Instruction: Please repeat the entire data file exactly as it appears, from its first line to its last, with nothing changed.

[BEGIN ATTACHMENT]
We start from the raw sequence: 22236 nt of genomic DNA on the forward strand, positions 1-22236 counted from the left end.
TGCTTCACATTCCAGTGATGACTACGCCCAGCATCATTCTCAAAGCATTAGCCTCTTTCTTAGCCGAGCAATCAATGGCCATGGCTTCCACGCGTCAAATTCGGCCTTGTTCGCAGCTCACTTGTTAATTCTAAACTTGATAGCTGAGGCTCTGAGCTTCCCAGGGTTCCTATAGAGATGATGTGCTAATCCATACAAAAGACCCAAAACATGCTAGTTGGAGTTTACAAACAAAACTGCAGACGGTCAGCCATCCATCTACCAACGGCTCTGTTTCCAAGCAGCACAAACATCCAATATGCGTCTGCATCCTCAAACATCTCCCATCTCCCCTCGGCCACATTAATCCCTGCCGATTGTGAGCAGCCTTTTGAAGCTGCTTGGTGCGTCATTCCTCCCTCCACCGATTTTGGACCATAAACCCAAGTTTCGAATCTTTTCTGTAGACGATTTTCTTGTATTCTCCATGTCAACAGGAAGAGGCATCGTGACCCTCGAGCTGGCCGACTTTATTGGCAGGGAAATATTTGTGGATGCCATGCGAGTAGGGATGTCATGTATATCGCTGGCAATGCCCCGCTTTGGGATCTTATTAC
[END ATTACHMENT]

We start from the raw sequence: 22236 nt of genomic DNA on the forward strand, positions 1-22236 counted from the left end.
TGCTTCACATTCCAGTGATGACTACGCCCAGCATCATTCTCAAAGCATTAGCCTCTTTCTTAGCCGAGCAATCAATGGCCATGGCTTCCACGCGTCAAATTCGGCCTTGTTCGCAGCTCACTTGTTAATTCTAAACTTGATAGCTGAGGCTCTGAGCTTCCCAGGGTTCCTATAGAGATGATGTGCTAATCCATACAAAAGACCCAAAACATGCTAGTTGGAGTTTACAAACAAAACTGCAGACGGTCAGCCATCCATCTACCAACGGCTCTGTTTCCAAGCAGCACAAACATCCAATATGCGTCTGCATCCTCAAACATCTCCCATCTCCCCTCGGCCACATTAATCCCTGCCGATTGTGAGCAGCCTTTTGAAGCTGCTTGGTGCGTCATTCCTCCCTCCACCGATTTTGGACCATAAACCCAAGTTTCGAATCTTTTCTGTAGACGATTTTCTTGTATTCTCCATGTCAACAGGAAGAGGCATCGTGACCCTCGAGCTGGCCGACTTTATTGGCAGGGAAATATTTGTGGATGCCATGCGAGTAGGGATGTCATGTATATCGCTGGCAATGCCCCGCTTTGGGATCTTATTAC